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How I Maintain My Directory's URL / Listings Validity
How do you maintain your links and avoid link rot?
ColinG




msg:3914953
 1:58 pm on May 16, 2009 (gmt 0)

This builds on another recent thread and I thought I would show how I maintain a directory of 14,000 links in a specific vertical market.

1. All of our links (along with company name, address and phone) are in a Filemaker database. If you do not have a database of the names you could use Xenu to generate the list of valid names or otherwise extract them from your website.

2. At the beginning of each month I run Xenu against a local copy of our website. This will pick up non-responding urls, and urls with 403, 404, 301 and 302 code results. It does not identify html refreshes nor websites that have expired and become a MFA or other junk advertising site.

3. At the middle of the month to find the problem sites, I use a perl script I wrote that runs on our unix server using:

use LWP;
use LWP::UserAgent;
use HTML::HeadParser;

The script returns 2 files which I open in a simple database. The first file contains every url with the html refresh if it exists, where I look for interdomain transfers done by web designers not knowing how to do a proper 301 server redirect when doing domain transfers. The second file contains the page title and url. Pulling this into the simple database, I scan the list looking for duplicate titles, obvious problems – such as expired websites and other typical problem indicators. I tag the record for every blank title, index titles, etc.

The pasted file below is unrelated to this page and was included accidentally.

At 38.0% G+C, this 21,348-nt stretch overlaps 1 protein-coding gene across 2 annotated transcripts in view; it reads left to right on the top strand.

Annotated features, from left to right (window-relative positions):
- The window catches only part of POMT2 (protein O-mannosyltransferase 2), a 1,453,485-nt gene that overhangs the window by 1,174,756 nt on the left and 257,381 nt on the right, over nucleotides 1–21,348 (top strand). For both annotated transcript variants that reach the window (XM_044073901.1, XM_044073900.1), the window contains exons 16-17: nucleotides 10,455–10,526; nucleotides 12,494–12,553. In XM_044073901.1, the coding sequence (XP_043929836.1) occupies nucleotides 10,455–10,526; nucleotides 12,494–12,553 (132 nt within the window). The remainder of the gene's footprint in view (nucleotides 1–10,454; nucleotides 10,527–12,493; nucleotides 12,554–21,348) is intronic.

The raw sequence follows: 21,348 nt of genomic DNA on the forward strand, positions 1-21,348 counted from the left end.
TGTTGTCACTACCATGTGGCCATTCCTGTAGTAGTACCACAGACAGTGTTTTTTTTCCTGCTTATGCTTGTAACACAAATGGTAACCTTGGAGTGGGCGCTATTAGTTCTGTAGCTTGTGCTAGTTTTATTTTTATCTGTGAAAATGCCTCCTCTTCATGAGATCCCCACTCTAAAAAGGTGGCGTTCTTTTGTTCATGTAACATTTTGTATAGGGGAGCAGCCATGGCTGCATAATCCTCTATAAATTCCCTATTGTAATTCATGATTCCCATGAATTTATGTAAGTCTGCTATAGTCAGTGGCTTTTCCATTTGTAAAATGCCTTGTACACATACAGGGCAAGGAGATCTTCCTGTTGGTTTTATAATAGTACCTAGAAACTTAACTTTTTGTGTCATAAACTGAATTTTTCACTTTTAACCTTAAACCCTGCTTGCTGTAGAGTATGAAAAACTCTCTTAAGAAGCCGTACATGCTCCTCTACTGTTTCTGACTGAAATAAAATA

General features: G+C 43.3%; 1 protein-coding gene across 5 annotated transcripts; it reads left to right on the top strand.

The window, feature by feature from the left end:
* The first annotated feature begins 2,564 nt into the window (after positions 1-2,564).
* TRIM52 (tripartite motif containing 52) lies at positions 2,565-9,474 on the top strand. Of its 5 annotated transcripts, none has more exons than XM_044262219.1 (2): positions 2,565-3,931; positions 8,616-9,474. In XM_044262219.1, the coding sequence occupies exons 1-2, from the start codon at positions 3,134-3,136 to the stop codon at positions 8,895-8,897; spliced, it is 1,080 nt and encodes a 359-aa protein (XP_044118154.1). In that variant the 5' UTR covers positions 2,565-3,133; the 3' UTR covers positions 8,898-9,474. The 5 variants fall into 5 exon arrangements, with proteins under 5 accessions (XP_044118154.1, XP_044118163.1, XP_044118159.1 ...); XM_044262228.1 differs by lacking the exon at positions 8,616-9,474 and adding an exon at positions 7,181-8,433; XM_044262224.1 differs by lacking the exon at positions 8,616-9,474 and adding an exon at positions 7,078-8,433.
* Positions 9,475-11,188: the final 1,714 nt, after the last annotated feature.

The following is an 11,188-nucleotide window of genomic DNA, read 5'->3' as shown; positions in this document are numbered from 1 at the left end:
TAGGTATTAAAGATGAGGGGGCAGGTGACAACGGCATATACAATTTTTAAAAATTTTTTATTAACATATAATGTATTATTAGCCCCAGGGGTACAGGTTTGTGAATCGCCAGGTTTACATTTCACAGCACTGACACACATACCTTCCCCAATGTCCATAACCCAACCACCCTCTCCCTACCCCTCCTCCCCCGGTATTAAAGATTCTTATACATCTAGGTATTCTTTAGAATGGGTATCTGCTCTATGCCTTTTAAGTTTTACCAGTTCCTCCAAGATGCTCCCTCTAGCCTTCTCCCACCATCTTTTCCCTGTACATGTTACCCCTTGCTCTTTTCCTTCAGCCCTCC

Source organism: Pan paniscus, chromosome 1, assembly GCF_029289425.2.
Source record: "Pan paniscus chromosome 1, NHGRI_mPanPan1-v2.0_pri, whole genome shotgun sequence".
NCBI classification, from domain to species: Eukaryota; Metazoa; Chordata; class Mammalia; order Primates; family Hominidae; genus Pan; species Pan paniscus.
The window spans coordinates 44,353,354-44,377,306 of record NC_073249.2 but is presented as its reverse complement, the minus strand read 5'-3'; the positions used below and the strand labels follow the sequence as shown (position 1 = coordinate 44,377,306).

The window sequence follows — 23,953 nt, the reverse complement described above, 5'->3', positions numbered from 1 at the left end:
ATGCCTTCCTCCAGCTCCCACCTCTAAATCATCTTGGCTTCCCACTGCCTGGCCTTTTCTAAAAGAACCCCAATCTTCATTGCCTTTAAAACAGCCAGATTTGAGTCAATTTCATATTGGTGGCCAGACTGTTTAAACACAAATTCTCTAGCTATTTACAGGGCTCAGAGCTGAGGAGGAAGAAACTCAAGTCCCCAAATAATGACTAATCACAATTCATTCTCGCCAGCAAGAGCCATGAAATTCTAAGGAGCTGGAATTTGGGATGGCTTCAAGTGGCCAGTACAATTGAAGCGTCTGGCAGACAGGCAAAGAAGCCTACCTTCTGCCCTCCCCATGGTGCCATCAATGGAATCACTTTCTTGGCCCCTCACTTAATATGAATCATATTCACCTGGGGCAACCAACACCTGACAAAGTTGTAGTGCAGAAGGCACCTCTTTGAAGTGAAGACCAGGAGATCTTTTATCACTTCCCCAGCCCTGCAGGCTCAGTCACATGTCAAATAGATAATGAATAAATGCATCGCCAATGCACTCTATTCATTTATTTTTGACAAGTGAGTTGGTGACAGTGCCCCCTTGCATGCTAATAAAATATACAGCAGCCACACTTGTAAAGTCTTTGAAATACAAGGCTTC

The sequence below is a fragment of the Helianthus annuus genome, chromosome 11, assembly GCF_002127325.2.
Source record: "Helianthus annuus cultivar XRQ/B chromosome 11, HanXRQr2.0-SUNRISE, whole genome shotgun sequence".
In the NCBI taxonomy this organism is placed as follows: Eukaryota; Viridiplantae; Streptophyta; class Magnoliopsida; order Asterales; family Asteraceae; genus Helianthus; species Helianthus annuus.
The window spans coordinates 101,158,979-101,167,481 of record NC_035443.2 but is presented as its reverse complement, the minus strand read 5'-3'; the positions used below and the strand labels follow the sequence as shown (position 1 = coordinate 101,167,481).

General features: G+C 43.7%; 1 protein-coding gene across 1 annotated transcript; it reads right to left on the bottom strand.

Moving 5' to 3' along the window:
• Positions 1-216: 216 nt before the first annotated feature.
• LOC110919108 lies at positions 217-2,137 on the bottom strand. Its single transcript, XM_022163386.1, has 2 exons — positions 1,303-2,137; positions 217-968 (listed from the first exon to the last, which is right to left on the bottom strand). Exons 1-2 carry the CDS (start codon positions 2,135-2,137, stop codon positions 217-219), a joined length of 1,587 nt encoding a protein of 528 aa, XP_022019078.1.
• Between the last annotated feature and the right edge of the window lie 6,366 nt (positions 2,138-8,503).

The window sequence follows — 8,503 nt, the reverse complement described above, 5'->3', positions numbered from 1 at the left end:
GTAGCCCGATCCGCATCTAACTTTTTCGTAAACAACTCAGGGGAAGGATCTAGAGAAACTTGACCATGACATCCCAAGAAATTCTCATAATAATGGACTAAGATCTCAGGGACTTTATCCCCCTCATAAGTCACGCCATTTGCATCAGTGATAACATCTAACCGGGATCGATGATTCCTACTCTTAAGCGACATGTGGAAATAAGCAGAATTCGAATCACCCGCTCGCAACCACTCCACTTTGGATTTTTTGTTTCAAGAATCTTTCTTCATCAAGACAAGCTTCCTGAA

This script misses the url changes done by very dumb web designers using a javascript redirect to a new domain.

4. I export this tagged list of questionable urls to a file. I take a snapshot of the urls using Snapshotter. My thanks to a previous thread where the idea of viewing snap shots of websites to check validity was mentioned. This posting is my payback to that contributor.

I used Tweek UI from Microsoft to change the default size of the thumbnails viewed in the directory to the maximum 256 pixels wide. Using my 1650 pixel wide monitor I can see 5 in each row and 3 high.

This is large enough to identify problem pages. I had saved the snapshot as a 600 pixel wide snapshot although I seldom look at them and delete them once the run is completed.

I scan the thumbnail images of the websites and look for sites that have become MFA (made for adsense) or search engine feeds as well as other problems.

In this month’s pass I identified about 50 problem sites using Xenu (out of 14,000), and another 10 using the script above. This saves a manual look at the sites. My father-in-law had been looking at the 1000 or so questionable sites every quarter and it would take him about 8 hours to do. I did this in about 1 hour of my time.

 

Webwork




msg:3916413
 12:53 pm on May 19, 2009 (gmt 0)

Helping others by sharing effective technique for performing important tasks, like the task of keeping directory links current, is always a class act.

Kudos ColinG! ;)

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